Google Health announced today that the newest version of its patient-managed medical record is accessible to visually-impaired users. Using voice prompts and auditory icons, users of assistive technology are now able to open Google Health profiles and populate them with their own medical information including vitals, conditions, medications, allergies, procedures, test results and immunizations.
Assistive technology such as screen readers, which translate text into speech or text into Braille, offer computer access to the blind, visually impaired and illiterate.
Writing about the launch of Google Health’s newest enhancement, Google Blogger and Research Scientist T.V. Raman, notes that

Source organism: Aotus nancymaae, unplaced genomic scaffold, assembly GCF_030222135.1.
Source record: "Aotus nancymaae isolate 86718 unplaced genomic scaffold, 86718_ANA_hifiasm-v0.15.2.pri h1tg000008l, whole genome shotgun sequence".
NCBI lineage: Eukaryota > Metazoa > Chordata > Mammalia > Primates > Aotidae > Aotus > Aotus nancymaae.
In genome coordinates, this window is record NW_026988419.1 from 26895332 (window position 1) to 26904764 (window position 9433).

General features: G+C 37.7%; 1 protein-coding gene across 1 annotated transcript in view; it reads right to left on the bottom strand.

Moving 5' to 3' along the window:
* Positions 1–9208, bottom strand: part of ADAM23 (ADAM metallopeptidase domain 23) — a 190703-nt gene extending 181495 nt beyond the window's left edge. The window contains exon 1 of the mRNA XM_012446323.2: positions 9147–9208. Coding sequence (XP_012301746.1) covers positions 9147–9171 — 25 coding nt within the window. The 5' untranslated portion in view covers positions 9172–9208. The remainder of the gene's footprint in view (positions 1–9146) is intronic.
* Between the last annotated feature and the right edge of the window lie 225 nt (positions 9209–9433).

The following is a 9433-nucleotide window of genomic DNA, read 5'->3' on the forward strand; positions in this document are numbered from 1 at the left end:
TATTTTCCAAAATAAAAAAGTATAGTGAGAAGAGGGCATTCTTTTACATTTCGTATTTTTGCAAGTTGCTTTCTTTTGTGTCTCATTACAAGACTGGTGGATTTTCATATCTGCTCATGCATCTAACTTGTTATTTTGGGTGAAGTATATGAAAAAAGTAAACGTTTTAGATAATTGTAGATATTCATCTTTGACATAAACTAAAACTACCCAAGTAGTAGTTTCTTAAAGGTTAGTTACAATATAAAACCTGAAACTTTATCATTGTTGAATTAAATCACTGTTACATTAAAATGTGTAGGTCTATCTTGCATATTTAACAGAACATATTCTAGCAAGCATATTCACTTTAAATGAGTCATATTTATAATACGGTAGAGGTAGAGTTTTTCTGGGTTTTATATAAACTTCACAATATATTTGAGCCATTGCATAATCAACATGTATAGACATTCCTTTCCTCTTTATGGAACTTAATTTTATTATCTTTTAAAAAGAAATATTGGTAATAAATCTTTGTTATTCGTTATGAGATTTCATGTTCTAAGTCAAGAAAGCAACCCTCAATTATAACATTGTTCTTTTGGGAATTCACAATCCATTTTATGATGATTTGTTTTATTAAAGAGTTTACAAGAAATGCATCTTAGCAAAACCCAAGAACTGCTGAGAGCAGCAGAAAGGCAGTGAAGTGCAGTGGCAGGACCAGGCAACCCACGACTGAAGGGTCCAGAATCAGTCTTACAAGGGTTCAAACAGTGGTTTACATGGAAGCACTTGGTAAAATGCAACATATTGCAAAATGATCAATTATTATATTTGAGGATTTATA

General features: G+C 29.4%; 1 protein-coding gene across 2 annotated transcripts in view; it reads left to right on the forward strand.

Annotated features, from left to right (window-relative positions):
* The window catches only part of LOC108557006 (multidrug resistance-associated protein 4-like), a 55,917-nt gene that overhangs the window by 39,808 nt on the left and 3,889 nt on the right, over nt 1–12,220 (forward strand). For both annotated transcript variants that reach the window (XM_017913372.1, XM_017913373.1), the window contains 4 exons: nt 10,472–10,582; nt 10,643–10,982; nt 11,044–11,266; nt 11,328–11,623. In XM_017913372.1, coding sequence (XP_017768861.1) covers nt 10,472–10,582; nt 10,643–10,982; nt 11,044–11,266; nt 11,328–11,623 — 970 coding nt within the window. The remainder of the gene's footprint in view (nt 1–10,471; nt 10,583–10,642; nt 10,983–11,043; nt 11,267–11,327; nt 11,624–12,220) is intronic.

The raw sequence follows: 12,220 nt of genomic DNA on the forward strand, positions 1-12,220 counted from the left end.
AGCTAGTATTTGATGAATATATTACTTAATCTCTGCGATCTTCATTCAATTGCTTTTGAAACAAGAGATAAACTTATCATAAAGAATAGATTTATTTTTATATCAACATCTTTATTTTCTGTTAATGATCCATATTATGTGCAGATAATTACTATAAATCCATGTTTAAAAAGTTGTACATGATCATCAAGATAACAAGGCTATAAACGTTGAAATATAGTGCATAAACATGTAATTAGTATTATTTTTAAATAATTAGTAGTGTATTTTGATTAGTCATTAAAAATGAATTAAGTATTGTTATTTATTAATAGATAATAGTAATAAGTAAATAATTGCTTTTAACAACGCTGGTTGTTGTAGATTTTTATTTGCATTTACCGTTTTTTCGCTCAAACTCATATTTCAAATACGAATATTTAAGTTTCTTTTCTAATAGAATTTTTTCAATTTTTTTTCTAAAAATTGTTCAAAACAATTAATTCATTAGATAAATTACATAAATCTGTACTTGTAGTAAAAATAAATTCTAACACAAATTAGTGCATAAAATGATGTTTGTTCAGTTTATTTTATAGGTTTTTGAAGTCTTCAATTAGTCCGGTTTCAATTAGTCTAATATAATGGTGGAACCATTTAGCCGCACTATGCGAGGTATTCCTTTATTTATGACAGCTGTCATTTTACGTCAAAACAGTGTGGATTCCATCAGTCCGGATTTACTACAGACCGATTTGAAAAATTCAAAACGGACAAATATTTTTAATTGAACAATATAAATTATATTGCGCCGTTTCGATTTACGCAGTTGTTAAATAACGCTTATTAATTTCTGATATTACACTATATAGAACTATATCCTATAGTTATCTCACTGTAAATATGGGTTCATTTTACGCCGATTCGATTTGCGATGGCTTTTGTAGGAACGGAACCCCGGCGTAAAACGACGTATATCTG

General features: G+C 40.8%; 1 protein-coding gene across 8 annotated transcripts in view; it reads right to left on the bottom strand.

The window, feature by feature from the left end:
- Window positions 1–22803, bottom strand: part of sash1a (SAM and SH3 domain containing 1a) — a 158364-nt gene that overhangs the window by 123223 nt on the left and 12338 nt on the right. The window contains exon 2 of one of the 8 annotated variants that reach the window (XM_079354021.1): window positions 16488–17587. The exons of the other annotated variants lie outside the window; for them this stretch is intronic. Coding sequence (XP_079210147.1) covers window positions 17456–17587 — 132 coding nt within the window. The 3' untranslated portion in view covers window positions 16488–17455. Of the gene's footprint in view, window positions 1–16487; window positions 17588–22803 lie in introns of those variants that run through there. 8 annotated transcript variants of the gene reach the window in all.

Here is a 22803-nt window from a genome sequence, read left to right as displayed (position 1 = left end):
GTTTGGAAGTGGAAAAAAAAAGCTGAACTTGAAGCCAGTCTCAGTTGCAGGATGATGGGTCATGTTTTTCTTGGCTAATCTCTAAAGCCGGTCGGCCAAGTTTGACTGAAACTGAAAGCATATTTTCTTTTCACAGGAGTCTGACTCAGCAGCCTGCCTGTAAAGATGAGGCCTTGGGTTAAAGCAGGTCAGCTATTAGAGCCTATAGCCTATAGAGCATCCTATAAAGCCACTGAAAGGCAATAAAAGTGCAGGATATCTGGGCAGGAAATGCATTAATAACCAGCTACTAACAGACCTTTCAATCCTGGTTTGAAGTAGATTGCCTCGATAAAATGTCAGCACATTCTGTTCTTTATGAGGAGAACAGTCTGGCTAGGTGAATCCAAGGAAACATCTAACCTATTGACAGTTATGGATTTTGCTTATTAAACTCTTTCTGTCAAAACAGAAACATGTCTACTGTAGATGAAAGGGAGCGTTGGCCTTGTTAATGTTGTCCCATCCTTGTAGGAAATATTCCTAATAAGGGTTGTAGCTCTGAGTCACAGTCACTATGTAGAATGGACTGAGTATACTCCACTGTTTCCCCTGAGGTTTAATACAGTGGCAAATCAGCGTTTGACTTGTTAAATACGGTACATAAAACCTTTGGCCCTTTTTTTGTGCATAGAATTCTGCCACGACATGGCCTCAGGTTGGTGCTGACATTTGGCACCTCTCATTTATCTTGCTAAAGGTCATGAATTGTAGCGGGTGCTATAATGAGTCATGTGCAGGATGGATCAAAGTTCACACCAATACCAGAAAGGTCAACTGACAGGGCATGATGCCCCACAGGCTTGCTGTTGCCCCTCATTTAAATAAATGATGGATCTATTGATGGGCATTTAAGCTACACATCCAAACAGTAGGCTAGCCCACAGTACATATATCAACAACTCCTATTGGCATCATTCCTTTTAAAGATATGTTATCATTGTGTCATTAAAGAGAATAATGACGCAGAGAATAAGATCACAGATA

“Google Health gives me a single unified web interface to manage all of my health-related information. Kudos to the Google Health and GWT teams for creating an extremely useful and usable solution!”
T.V. Raman is also the author of Emacspeak, a speech interface available free on the Internet that allows visually-impaired users to access computer applications, including video gaming. T.V. Raman, himself a visually-impaired user, discusses the software requirements to use the Google Health.
“Note that the accessibility support in Google Health requires support from both the browser as well as the adaptive technology in use. At present, we recommend Firefox 3.0 with screenreaders that support ARIA, alternatively, you can also use Fire Vox, the self-voicing extension to Firefox 3.0.”
In addition to improving accessibility for users, Google Health continues to seek relationships with innovators in healthcare, including those developing applications for disease management, secure messaging, and research.